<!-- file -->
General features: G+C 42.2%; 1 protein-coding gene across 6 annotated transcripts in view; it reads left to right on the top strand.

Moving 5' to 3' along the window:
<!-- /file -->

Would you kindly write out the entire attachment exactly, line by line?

General features: G+C 42.2%; 1 protein-coding gene across 6 annotated transcripts in view; it reads left to right on the top strand.

Moving 5' to 3' along the window: